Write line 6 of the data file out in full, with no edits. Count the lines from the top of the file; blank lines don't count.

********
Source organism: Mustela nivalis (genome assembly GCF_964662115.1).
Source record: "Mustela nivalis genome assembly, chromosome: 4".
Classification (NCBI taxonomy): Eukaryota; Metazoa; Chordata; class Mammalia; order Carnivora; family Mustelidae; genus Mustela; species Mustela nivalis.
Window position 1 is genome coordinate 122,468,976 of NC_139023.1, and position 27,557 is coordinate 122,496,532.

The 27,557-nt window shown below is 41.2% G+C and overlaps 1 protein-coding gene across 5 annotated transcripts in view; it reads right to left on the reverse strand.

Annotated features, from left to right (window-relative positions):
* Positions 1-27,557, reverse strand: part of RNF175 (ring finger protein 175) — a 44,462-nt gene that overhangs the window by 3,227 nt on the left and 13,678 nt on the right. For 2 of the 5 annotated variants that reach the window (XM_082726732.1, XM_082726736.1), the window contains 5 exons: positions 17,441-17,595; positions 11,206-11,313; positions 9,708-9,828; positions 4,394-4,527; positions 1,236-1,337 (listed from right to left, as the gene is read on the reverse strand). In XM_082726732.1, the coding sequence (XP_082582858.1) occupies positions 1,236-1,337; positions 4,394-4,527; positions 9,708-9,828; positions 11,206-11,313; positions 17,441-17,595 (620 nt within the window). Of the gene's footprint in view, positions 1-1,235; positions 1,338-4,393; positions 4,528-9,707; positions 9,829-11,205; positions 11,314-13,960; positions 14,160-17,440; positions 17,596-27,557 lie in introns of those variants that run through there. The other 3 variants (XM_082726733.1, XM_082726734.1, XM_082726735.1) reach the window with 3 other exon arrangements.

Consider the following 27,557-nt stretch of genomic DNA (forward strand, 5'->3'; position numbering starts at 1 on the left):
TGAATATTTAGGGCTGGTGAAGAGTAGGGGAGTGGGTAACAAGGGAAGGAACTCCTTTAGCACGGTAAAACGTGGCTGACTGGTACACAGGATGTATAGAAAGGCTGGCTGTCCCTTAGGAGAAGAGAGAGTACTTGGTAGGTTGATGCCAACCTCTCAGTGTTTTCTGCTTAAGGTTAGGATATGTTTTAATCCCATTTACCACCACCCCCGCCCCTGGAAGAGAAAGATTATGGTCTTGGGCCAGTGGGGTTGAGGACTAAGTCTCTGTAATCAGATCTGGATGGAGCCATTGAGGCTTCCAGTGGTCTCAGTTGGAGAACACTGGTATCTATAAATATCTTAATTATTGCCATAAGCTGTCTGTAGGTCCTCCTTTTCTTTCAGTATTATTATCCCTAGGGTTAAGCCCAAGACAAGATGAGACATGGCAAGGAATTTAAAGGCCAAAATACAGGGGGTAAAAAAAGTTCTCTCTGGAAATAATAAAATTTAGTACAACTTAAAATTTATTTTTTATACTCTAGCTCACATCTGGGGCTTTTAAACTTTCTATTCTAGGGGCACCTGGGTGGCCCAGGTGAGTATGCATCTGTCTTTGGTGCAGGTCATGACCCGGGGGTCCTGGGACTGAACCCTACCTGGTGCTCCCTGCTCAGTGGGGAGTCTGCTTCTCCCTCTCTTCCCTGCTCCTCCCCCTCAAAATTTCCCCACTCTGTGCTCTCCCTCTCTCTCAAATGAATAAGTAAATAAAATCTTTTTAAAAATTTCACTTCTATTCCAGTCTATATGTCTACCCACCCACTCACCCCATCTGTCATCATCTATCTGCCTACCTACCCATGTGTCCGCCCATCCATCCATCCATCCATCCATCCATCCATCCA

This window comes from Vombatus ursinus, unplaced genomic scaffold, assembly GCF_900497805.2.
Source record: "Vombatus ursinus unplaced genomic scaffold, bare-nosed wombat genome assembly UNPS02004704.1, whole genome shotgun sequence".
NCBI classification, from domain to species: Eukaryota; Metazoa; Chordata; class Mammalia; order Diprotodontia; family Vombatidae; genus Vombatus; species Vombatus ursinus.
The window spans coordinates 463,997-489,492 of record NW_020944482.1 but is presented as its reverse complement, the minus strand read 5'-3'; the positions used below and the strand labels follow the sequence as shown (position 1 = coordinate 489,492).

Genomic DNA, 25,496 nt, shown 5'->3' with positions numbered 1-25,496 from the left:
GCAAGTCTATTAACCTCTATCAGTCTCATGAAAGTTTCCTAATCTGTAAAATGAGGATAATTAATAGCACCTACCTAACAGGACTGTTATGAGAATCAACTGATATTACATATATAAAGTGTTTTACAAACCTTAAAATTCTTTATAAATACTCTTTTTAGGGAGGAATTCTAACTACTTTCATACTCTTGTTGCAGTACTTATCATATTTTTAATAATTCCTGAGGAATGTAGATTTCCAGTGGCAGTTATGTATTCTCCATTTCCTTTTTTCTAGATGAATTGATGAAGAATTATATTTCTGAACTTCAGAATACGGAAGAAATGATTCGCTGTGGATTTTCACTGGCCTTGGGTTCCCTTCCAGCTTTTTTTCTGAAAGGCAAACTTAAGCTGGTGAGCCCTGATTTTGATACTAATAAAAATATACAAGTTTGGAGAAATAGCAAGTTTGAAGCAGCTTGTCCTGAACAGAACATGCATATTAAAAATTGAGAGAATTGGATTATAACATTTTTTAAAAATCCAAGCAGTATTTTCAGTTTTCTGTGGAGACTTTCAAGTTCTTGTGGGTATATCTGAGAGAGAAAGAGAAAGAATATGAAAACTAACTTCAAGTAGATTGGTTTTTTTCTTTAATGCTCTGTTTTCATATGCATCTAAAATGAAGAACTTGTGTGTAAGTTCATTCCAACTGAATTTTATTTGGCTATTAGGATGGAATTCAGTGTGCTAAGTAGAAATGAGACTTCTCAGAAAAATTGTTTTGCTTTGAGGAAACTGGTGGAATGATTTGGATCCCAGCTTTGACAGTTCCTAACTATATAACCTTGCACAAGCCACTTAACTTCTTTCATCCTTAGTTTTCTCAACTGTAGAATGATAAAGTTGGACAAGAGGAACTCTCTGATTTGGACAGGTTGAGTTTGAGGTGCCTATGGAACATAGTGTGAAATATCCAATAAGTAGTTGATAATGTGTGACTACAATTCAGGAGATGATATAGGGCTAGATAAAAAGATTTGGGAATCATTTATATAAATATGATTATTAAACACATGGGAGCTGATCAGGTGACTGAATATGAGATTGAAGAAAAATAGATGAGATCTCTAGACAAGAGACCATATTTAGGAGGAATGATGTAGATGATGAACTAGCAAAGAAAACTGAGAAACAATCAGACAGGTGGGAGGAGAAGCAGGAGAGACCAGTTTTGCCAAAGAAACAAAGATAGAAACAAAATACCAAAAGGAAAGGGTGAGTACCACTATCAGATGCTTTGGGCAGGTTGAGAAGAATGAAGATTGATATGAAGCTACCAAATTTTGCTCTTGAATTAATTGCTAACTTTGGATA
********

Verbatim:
Annotated features, from left to right (window-relative positions):